By James Duke Mason | WEST HOLLYWOOD – The last time I spoke out publicly about West Hollywood politics was in the lead up to the 2020 elections.

It’s been more than a year since I left my position on the West Hollywood Lesbian & Gay Advisory Board, and almost three years since my last City Council campaign. I’ve spent my time focusing on my writing and activism, and also pursuing some professional opportunities. But the state of the city is so dire at the moment that I feel now is an important time to speak out and be part of the conversation.

We’ve now been living with COVID since March 2020; you’d think by now that the city would have figured out a way to manage the pandemic and move forward with city business, yet City Hall has been closed to the public and Council meetings are being held virtually. It was hard enough before for the public to get face time with their Councilmembers or city staff, but now it’s literally impossible. City Hall is supposed to be closed till the end of this month but perhaps beyond; who knows when Council meetings will be held in person again? At this point it’s absurd when we could easily resume business with masks, vaccine requirements etc. 

“The state of the city is so dire at the moment that I feel now is an important time to speak out and be part of the conversation.”

In addition to the lack of access and accountability at City Hall, the city’s finances are in a critically perilous situation. Some accused me of being hypocritical when I, as someone who once ran as a fresh face, endorsed John Heilman and John Duran in the last election.

What those people failed to understand is that I wasn’t for change for the sake of change; at a time of great challenges I believed it was necessary to have experienced, steady leadership for our city, and sure enough Sepi Shyne and John Erickson have failed to live up to their responsibilities.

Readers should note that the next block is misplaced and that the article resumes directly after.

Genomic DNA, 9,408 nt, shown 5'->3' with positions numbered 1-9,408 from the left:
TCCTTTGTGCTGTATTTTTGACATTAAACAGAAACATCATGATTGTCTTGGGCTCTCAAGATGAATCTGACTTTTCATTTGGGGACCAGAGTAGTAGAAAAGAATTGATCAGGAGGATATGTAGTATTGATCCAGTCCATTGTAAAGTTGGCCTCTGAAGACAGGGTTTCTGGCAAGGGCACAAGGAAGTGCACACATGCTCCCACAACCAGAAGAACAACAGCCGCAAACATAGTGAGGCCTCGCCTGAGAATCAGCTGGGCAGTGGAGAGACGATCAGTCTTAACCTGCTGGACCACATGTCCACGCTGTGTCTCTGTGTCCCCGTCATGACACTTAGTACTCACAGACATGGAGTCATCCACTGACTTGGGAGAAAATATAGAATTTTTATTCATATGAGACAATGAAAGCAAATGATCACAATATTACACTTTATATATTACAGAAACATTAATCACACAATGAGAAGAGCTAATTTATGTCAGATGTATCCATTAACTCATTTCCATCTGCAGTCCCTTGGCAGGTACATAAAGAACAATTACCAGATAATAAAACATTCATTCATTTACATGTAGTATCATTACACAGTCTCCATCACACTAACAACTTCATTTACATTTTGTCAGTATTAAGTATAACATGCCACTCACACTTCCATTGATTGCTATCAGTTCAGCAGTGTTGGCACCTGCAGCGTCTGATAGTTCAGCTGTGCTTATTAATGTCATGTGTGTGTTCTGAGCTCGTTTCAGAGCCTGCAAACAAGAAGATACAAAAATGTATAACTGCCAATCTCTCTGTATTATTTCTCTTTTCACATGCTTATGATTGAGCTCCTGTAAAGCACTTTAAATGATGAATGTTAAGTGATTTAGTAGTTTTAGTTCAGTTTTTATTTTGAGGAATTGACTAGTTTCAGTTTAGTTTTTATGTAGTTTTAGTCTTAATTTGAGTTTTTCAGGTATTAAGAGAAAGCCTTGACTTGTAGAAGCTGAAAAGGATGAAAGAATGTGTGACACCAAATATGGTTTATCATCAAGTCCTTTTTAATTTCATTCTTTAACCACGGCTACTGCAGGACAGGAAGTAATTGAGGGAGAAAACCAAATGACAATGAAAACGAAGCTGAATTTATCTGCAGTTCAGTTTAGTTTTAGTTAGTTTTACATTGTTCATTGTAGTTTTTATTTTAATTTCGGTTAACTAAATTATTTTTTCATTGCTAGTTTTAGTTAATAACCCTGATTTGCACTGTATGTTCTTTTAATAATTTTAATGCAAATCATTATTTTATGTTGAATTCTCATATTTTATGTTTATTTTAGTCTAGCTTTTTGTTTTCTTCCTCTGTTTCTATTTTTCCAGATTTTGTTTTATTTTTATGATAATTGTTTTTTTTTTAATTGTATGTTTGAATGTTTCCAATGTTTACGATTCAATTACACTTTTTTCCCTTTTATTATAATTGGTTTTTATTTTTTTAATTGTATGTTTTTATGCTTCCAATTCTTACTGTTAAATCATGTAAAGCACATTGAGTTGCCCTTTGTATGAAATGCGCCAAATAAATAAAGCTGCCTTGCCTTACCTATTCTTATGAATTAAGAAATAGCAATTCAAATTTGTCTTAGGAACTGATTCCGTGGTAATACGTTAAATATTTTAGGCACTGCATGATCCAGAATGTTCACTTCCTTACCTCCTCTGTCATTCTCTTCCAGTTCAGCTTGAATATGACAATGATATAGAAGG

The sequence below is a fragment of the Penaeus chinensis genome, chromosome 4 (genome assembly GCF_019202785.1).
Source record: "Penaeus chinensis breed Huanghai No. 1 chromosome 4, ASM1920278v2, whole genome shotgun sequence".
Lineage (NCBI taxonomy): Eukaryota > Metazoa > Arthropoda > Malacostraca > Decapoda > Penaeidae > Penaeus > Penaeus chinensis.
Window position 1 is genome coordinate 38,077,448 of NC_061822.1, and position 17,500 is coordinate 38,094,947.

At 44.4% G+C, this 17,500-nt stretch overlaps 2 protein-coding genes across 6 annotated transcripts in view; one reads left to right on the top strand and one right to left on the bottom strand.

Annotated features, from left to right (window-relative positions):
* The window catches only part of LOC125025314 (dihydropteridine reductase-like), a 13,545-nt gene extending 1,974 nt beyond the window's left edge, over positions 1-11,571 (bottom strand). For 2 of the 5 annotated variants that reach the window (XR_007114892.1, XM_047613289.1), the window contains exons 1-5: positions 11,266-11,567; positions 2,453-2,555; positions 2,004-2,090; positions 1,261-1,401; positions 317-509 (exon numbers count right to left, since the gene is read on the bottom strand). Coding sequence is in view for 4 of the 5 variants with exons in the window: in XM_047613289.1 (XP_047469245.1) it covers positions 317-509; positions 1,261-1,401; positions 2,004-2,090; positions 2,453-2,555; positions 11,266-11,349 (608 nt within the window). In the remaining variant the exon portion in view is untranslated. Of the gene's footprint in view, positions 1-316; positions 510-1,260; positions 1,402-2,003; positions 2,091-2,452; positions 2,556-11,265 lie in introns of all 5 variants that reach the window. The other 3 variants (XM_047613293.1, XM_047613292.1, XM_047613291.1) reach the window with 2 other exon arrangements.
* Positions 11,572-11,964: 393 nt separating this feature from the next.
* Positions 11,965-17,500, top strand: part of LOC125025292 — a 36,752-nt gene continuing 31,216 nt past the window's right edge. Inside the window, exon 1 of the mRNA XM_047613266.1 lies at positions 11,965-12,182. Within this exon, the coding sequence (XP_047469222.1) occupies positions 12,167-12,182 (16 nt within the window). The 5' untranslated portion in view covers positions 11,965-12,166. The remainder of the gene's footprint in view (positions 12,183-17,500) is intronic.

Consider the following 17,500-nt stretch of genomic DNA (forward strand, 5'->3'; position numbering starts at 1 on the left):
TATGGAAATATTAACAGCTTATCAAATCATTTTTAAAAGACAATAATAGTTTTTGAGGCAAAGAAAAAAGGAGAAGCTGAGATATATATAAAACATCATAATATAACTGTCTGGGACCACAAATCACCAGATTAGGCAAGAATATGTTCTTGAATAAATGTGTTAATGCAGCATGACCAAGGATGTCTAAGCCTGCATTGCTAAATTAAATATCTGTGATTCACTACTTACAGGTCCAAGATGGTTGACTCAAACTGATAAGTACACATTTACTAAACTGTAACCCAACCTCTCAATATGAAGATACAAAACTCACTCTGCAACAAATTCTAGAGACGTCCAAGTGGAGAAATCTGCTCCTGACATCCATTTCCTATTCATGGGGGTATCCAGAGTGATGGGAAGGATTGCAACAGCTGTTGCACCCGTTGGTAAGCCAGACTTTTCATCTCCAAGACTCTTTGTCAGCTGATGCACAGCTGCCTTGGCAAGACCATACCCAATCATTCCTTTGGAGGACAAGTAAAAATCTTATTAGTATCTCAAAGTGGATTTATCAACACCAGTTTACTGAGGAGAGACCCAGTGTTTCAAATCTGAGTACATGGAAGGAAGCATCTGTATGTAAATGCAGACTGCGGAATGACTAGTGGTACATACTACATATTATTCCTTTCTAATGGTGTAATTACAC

The city is digging into it’s reserves to stay afloat, which is a massive difference from where we were just a few years ago when we were considered one of the best run cities in America.

The biggest crisis we face is the surge in crime that West Hollywood has seen as of late which has received nothing more than a weak, ineffective response from the City Council.

The other night two British tourists were robbed at gun point on Santa Monica and La Cienega Boulevard, just the latest in a long series of violent crime in or near our city. So far I haven’t heard any of the Councilmembers propose any concrete solutions; instead their time is spent on fake, performative progressive virtue signaling which actually are nothing more than self aggrandizing moves to further their political careers.

If they were actually concerned about advancing the progressive agenda then they would be taking on issues that actually really make a difference in people’s lives; homelessness for instance which is at an all time high.

Where is the tangible action on that front, and how can these Councilmembers call themselves progressives when they haven’t done anything to help these innocent people? Homelessness is a disaster, and Sepi Shyne and John Erickson have been asleep at the wheel.

There’s been no action at a moment when we desperately need it. Unfortunately the two of them aren’t up for re-election until 2024, but we do have several of the other seats up in November, and I will be sharing news about who I support later this year. It’s time for us to take our city back and put it on the right track.

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James Duke Mason is a writer, activist and former city official. From 2015 to 2020 he served on the West Hollywood Lesbian & Gay Advisory Board, including a year as Co-Chair. 

Photo courtesy of James Duke Mason

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Where’s the LGBTQ+ outrage over Sen. Kyrsten Sinema?

LGBTQ people are still official second-class citizens without full equal rights & figured out long ago that there is no “both sides” fairness